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The Honolulu Advertiser
Posted on: Tuesday, April 20, 2010

Victim's throat was slashed


By Curtis Lum
and David Waite
Advertiser Staff Writers

Hawaii news photo - The Honolulu Advertiser

Jamil Khan

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A Mililani man who is missing and presumed dead was beaten with a hammer and had his throat slashed by two men who believed the victim cheated them out of thousands of dollars in illegal drug money, a police affidavit said.

Joshua Williams, 25, of a Ho'oko Place address in Makakilo, and Michael Shawn Connolly, 29, of an Alapoai Place address in Mililani, were charged yesterday afternoon in connection with the disappearance of Jamil Khan, 24.

Khan was last seen the night of April 7 after telling his family that he was going to visit a friend in 'Ewa Beach.

Williams was charged with one count of second -degree murder, first-degree promotion of marijuana, third-degree promotion of a dangerous drug, unauthorized control of a propelled vehicle, possession of drug paraphernalia and arson. Connolly was charged with one count of second-degree murder.

Bail for each suspect was set at $1 million. They are scheduled to make their initial court appearance this morning.

Members of Khan's family yesterday said they were too traumatized by the events of the past several days to talk about his life. But they sent an e-mail describing "the Jamil Khan we knew" as "an extraordinary child."

"He has had many dimensions to his beautiful life, one unknown to us may have gotten him into this trouble," the message said.

Wordly possessions meant little to Khan and that he spoke of this world as a temporary abode, his family said.

"Like many young people of his generation, he seemed to be keenly tuned into what was going on in the world on a day to day basis and often lamented on how large masses of innocent people were unable to find sustenance, peace and security in their daily lives," the e-mail said.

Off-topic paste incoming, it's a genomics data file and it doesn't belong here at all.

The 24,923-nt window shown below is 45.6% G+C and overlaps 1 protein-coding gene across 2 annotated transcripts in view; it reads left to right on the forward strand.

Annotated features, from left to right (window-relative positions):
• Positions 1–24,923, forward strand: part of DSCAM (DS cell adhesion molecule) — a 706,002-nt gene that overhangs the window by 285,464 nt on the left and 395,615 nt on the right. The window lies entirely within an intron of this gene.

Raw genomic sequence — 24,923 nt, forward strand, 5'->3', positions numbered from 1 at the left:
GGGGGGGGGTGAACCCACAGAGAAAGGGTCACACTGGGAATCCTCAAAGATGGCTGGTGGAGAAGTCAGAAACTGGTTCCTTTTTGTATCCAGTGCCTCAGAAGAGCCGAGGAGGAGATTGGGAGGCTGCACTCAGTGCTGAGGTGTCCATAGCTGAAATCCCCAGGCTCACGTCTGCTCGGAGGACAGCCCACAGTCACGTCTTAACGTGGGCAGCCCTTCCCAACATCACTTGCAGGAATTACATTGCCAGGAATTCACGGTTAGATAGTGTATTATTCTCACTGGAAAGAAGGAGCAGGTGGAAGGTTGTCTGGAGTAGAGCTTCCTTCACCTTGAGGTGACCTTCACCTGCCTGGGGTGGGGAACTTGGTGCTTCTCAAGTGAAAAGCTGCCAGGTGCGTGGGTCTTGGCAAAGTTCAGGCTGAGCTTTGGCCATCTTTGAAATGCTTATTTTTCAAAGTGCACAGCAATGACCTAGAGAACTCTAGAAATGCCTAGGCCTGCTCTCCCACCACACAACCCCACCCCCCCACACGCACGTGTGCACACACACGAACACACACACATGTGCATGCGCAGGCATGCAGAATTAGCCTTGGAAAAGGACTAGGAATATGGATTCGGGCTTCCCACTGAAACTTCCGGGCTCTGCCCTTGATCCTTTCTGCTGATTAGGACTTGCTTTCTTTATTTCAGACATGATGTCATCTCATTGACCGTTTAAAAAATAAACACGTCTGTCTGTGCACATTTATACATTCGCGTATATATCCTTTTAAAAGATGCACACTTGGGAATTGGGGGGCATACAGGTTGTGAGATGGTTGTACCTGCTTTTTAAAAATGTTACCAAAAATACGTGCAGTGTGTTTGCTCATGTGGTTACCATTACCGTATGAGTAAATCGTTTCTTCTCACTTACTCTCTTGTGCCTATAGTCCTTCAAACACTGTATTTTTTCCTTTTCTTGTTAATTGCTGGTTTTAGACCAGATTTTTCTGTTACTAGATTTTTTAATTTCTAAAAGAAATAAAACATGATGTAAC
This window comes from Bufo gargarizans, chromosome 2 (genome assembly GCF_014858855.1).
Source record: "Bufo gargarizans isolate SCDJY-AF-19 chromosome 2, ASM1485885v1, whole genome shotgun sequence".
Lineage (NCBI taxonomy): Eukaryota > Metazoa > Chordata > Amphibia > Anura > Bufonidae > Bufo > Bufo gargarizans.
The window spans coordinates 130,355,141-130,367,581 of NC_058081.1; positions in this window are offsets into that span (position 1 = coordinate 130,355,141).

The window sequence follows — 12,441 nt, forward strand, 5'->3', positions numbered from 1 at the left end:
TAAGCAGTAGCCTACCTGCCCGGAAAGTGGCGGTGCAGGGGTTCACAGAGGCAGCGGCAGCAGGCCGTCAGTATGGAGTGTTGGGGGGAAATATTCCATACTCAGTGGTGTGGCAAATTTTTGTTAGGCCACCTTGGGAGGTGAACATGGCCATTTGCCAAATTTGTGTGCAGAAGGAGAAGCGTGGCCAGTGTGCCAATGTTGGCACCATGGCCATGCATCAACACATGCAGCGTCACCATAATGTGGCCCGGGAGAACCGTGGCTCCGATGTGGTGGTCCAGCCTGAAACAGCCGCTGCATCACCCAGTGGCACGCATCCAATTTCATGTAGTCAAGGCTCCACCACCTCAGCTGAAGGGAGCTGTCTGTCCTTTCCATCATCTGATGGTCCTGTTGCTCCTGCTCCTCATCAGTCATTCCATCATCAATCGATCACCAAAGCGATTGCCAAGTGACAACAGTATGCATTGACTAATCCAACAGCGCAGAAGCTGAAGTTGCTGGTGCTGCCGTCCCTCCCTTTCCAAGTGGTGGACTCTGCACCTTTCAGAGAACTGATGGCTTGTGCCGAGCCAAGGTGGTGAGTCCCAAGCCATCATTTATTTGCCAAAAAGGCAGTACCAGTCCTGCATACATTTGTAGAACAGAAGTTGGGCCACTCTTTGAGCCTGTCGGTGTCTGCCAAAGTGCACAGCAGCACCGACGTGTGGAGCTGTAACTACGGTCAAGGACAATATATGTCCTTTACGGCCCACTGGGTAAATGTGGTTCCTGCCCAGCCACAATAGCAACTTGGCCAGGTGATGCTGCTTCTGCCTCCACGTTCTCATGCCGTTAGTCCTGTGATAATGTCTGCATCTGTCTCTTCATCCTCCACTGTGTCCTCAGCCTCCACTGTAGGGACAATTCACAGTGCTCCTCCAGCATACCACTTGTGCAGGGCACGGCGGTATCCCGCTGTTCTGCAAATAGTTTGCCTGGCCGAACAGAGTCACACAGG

Williams and Connolly were arrested Saturday afternoon in connection with the case. Police searched Williams' home and recovered 219 marijuana plants, the affidavit said.

Police said they believe Khan was killed because he kept thousands of dollars in proceeds he made by selling marijuana for Williams.

Williams had operated a large indoor marijuana-growing operation at his home for about two years, the affidavit said.

His suspicions about Khan surfaced about a year ago, according to a police affidavit filed in Honolulu District Court. At one point, when confronted about the money, Khan pulled a gun on Williams, the affidavit said.

According to a witness, Williams said he had two options to deal with Khan: move away, or kill him, the affidavit said.

On April 13, the witness told police he went to Williams' home and saw him cleaning a city and county automated trash bin with bleach, and that Williams later said he "took care of that problem," the affidavit said.

The witness said Khan's Isuzu Rodeo was in Williams' garage and that Williams asked him, "Where would you burn the car? I'm gonna burn the car," the affidavit said.

Khan's SUV was found burned and abandoned in Waipahu April 14, police said.

Another witness told police that Williams suffered minor burns to his face when he attempted to ignite the vehicle, the affidavit said. That witness described how Williams said that he and Connolly killed Khan.

Williams said he took Khan to Williams' home, where "Big Mike" identified in the affidavit as Connolly struck Khan in the chest with a hammer. Williams and Connolly continued to beat Khan until he lost consciousness.

Williams then took Khan into a bathroom and sliced Khan's throat, causing him to bleed out, the affidavit said.

The affidavit did not say where Williams may have disposed of Khan's body. As of yesterday afternoon, police had not located the body.

Neither Khan nor the two suspects has a history of criminal convictions in Hawai'i, police said.